Wavell Starr column

In the blink of an eye, the man who transitioned the professional wrestling business from smoke-filled arenas on local television to capacity crowds in pro sports stadiums with syndicated programming on mainstream cable television, Hulk Hogan went from American hero to exposed racist in the eyes of most of society, according to social media. The Hulkster was unknowingly video recorded while verbally unloading a racist tirade that included several mentions of the “N” word. The story was leaked online and the news went viral. Due to this, Vince McMahon and the WWE immediately distanced themselves from the man that started Hulkamania and without a doubt, was essential to the WWE becoming the juggernaut that it has become today.

The comments were absolutely unacceptable and the WWE did the right thing as a publicly-traded company to cut all visible ties to Hogan. Having said that, as a person that has spent close to 20 years in the business, I must admit that: 1) I’m not at all surprised that a wrestler would refer to a race of people in such a manner – the wrestling business has long capitalized on human diversity as evident by the numerous race-based gimmicks (characters) portrayed over the years on WWE programming; and 2) when I first heard of the news when it broke, I wasn’t as alarmed as the rest of society. Again, the comments were offensive and unacceptable. However, my experience of working a race-based gimmick for the entirety of my career has somewhat calloused me to racism and the harsh effects it has on individuals.

When I was a young boy watching WWE programming (then the WWF) every Saturday morning, Hulk Hogan was a hero of mine. He wasn’t my number one hero though, as that title went to the former stars of Stampede Wrestling that I had watched at the Regina Exhibition Auditorium on Tuesdays – the Dynamite Kid, Davey Boy Smith, and Brett Hart. However, given he was the WWE(F) Heavyweight Champion and main event on any card he was on, Hulk Hogan was definitely a hero in my eyes. When you spend a childhood looking up to someone and then spend years in the business, respecting the fact that he helped make it what it is, it is hard not to want to defend him. The harsh reality of the hatred that his words carried however, make that impossible. He is a man and will have to live with the consequences of his actions. Already it has not only tarnished his legacy and shattered his reputation in the eyes of those that grew up “training, saying their prayers and eating their vitamins” as he often advised, it has also caused WWE to remove him from the Hall of Fame section of their website and fire him from their employ.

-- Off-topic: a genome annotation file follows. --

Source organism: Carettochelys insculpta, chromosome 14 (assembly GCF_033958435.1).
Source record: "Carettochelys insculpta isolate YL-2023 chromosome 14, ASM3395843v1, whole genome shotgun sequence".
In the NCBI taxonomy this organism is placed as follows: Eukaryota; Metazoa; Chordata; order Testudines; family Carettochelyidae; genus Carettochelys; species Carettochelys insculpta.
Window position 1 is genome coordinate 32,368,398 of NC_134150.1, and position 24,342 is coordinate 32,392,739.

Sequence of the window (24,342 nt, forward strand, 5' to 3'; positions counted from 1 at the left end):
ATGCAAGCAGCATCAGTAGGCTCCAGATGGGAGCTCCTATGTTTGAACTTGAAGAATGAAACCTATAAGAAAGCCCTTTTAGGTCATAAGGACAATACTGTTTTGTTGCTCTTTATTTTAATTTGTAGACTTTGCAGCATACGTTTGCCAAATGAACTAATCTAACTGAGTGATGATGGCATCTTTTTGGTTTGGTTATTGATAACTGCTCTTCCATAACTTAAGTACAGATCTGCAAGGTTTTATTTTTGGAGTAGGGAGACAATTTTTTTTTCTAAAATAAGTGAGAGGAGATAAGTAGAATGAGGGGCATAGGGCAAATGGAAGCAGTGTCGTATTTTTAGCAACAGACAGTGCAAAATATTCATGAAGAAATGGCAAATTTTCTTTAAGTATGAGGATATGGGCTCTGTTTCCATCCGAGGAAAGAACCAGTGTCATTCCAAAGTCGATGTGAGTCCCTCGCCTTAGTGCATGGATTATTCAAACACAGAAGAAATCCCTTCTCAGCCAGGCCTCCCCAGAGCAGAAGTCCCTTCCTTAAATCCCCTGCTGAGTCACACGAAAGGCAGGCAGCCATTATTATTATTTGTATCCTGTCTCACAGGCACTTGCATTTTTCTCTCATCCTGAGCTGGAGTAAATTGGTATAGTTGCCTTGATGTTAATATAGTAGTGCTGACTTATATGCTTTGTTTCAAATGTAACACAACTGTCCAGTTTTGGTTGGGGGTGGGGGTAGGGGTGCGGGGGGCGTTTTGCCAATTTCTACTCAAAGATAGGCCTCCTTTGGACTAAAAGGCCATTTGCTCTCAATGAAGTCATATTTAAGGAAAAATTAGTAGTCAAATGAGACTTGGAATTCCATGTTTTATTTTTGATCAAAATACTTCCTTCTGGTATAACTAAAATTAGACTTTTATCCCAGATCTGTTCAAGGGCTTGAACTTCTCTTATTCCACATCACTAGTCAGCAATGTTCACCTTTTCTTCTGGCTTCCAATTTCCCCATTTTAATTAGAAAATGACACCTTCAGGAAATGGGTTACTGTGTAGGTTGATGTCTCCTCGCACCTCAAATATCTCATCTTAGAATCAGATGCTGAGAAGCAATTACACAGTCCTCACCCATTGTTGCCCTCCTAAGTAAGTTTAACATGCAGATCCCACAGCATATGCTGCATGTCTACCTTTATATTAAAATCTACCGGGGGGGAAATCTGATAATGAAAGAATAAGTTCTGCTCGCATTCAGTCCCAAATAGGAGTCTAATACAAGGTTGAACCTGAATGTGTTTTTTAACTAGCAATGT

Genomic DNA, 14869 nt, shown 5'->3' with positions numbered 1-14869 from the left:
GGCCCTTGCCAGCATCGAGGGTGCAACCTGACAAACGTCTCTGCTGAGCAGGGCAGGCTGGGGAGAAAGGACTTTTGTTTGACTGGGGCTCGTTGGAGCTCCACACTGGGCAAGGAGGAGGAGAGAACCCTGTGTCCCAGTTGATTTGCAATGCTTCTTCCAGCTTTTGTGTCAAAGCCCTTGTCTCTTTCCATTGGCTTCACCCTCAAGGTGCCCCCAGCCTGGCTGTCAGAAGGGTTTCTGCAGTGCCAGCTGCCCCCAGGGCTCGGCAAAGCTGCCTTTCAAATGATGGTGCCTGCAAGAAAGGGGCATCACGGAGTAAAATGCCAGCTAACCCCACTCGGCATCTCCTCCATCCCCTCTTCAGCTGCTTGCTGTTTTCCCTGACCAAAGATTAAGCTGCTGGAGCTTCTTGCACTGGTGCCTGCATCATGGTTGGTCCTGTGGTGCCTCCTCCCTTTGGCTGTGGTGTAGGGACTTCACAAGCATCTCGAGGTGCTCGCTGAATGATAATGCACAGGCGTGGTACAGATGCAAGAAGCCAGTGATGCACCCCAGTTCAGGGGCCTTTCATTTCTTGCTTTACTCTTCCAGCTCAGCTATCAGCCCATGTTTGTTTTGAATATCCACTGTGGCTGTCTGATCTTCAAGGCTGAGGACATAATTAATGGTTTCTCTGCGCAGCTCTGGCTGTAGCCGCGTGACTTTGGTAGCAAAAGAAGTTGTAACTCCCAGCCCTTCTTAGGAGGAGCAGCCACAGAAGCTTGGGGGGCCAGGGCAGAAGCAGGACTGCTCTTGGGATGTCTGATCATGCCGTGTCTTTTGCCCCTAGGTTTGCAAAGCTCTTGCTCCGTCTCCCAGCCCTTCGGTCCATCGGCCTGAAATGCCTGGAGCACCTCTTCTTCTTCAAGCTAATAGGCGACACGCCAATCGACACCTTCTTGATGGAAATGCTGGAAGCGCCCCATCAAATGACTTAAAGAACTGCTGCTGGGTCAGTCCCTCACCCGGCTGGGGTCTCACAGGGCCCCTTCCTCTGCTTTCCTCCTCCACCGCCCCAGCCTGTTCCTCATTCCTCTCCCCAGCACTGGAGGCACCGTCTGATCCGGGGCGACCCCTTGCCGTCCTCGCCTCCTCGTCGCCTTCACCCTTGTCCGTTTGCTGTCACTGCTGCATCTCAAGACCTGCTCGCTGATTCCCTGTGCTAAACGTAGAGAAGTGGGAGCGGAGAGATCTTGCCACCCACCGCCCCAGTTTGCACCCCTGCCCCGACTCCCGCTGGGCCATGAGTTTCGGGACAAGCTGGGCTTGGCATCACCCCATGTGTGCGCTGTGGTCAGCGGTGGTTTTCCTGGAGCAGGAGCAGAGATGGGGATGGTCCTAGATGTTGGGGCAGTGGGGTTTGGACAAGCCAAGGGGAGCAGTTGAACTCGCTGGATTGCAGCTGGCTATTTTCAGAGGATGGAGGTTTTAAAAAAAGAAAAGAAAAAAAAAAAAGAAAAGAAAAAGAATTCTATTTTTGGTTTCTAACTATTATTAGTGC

The reactions of his former colleagues and various performers in the business today range from empathetic, to disappointed, to intolerant.  Most of them took to Twitter to post their thoughts on the issue. Former WWE star Mick Foley tweeted “My heart truly hurts for @Hulk Hogan. I firmly believe he’s a very good person who made a very bad mistake. Pulling for you brother!”  Long time WWE television announcer Jim Ross, in response to a tweet asking his opinion on the matter, tweeted “Sad…unfortunate…will follow him forever”.

Other colleagues weren’t as accepting of the comments. Former WWE star that recently signed with UFC, CM Punk tweeted “Waiting patiently for a Hogan/Cosby meme to further shatter all our memories and innocence from the 80’s”. Current WWE performer Big E Langston tweeted, “Appropriate a culture, pilfer from its dialect, profit wildly from it, and regard its people as subhuman. Makes sense”. Clearly, reactions are varied and social media has blown up due to the Hogan incident.

Regardless of the profound impact that Hulk Hogan made on the wrestling business and the fans that followed him for the length of his illustrious career, he is now faced with a tarnished legacy and will be labeled a racist in the eyes of many. For this group, his accomplishments will now amount to nothing. Though I am disappointed in the words he has spoken, I am admittedly having a hard time turning my back on the man that created “Hulkamania”. At first, I think of the memories I hold of him and the business as a child growing up, idolizing him and other performers of the era. However, like so many other instances I have witnessed from the inside of the business, my disappointment is not at all a surprise.

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